Sunday, 30 October 2011

Extracting the stylistic elements from anything

I just posted about the identification of repeating elements from documents, particularly maps, to be able to apply the stylistic quality of that document to other documents. I mentioned some other types of document that this could be applicable to, but the more I think of it, the more it seems to me that this concept can be applied much more widely. As long as we have a way to structure the information we are getting.

I would be as bold as to say we can capture the stylistic quality of any human output, and be able to use that style for future output. And what is most interesting is that information technology gives us the power to extract, store and apply that stylistic data. And thereby give any untalented individual the ability to produce something in the style of an existing human output.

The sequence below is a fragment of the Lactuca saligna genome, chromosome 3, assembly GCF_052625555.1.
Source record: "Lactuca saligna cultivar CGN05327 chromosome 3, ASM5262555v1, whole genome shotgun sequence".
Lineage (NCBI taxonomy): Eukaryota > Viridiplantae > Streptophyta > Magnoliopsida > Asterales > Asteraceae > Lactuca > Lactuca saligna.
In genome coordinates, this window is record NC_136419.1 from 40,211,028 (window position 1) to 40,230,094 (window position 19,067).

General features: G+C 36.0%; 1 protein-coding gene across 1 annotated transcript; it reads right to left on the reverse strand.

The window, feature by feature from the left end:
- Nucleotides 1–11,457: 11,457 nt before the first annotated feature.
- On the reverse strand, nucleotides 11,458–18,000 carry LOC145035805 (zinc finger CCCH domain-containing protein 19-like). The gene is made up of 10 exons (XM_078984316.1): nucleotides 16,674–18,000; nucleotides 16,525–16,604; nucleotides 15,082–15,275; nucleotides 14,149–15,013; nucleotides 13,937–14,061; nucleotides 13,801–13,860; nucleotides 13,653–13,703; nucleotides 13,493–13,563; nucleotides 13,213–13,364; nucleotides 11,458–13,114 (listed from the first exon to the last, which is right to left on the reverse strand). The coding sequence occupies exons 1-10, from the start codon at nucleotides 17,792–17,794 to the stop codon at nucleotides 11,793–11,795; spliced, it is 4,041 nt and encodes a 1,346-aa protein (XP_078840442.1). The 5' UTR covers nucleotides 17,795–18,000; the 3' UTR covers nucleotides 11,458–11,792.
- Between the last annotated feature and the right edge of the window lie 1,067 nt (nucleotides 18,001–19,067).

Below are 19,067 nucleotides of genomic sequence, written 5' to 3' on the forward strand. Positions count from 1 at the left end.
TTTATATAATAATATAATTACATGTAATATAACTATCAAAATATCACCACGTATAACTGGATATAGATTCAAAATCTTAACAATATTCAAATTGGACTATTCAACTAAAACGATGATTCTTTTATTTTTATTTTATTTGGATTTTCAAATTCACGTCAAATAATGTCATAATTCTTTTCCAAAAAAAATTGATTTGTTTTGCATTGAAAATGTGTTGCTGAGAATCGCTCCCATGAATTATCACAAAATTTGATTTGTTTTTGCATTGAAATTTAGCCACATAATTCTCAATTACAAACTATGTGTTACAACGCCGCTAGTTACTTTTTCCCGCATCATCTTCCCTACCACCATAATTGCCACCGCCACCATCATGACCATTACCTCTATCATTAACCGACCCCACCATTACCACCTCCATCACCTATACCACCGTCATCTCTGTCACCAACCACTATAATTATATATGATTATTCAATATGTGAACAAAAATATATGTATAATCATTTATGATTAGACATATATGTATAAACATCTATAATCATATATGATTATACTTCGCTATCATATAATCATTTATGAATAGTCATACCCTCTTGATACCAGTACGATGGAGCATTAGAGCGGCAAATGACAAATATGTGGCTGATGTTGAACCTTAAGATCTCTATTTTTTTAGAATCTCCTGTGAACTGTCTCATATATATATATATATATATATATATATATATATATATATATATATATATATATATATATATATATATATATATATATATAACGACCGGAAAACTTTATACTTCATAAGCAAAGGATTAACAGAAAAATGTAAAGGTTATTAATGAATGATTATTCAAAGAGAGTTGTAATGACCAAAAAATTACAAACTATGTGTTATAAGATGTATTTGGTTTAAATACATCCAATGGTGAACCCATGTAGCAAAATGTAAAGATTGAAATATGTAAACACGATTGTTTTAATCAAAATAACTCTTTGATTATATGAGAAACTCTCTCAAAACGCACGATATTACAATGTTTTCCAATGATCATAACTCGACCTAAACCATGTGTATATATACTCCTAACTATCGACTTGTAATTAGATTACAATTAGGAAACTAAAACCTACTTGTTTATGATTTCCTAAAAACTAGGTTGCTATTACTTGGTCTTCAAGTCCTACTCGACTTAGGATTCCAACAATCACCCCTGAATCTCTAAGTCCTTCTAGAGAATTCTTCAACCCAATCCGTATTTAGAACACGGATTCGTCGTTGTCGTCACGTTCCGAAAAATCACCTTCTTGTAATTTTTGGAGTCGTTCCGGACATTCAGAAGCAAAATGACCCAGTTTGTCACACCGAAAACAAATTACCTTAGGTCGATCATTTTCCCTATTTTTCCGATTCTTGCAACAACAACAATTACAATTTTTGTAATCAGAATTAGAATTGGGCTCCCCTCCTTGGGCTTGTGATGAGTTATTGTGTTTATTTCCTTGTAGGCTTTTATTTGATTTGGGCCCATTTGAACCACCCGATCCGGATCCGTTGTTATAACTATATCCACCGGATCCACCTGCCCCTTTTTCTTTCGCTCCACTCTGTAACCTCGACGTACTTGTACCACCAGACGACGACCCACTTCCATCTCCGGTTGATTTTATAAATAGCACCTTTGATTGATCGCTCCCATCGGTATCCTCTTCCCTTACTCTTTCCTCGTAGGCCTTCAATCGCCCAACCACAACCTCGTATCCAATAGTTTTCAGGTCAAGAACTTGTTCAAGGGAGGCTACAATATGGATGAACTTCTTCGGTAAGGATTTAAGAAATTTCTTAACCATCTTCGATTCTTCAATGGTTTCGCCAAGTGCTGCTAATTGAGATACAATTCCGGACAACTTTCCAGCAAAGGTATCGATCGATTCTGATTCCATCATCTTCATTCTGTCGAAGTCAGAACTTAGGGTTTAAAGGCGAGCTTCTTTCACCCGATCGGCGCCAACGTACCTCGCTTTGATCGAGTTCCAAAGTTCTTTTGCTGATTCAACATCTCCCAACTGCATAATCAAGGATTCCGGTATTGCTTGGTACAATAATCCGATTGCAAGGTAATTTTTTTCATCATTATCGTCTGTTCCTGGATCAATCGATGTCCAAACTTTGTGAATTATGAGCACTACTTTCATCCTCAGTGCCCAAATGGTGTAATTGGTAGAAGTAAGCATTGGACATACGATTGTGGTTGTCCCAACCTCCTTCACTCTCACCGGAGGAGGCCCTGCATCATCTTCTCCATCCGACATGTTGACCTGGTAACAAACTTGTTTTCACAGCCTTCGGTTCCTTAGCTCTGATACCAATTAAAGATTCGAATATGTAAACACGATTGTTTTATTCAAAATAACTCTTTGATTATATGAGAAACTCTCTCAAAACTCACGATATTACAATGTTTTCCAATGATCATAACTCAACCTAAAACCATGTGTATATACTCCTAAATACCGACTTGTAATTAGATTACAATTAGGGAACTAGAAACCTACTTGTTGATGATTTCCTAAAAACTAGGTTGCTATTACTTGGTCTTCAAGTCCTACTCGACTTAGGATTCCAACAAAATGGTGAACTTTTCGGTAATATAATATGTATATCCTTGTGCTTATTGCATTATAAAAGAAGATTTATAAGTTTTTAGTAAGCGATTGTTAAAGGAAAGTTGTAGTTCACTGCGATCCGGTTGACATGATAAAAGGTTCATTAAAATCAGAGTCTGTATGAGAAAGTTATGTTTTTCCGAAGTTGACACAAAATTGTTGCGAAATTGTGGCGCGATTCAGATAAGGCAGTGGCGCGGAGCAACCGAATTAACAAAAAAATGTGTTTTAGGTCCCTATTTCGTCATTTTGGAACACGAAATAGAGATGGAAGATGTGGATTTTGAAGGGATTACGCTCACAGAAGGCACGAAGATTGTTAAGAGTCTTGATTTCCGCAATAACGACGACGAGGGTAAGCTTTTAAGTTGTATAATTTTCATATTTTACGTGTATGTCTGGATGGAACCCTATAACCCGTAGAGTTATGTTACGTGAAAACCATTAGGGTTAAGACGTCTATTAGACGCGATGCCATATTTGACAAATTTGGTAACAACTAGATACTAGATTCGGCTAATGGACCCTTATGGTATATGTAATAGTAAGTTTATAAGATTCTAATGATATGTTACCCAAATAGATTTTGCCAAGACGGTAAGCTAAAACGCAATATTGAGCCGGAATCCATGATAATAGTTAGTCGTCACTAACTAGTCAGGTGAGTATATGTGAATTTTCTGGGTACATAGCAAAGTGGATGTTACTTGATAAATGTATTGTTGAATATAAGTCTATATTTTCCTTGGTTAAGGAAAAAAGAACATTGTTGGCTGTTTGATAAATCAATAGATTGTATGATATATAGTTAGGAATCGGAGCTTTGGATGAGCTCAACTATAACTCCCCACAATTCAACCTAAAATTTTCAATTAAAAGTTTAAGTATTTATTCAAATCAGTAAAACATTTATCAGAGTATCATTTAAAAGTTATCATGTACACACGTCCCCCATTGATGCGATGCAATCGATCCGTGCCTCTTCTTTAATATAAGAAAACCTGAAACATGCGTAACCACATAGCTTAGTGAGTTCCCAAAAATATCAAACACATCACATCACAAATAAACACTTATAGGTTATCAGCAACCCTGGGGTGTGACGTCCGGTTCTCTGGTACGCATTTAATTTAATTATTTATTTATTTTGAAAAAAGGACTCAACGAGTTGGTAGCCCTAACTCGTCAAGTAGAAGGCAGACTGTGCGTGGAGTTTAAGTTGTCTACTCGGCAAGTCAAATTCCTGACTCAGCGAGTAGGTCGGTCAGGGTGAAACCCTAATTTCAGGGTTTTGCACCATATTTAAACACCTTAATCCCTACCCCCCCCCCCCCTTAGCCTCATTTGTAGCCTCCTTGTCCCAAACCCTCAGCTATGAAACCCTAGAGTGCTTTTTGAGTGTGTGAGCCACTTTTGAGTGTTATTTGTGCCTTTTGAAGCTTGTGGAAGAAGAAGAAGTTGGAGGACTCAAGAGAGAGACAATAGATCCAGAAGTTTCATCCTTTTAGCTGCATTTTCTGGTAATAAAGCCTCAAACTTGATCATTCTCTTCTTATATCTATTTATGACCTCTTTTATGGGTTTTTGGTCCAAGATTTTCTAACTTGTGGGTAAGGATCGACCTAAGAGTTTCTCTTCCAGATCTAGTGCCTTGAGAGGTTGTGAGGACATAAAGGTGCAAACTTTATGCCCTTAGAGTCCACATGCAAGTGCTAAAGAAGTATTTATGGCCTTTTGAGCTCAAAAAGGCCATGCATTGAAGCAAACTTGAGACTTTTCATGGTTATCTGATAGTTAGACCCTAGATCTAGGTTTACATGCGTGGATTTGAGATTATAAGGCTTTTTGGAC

Let's take some examples:

Visual art - extract the style of how people, food, a room and a table look from Michelangelo's The Last Supper, and allow people to produce works of art in that style

The written word - extract the writing style of Shakespeare from across his plays (his vocabulary, sentence order, etc), and provide translation software from modern English into "how Shakespeare would have written it"

A voice - extract the accent of JFK's voice from his speeches, and apply to any written text with voice synthesis. A further possibility (and complication) would be to combine that with generated video of JFK. This method will allow deceased actors to continue to act after they are dead.

Another interesting aspect of being able to extract that stylistic information is the possibility of hybridising (multiple) styles, mutating styles, and applying iterative artificial selection to styles.

No comments: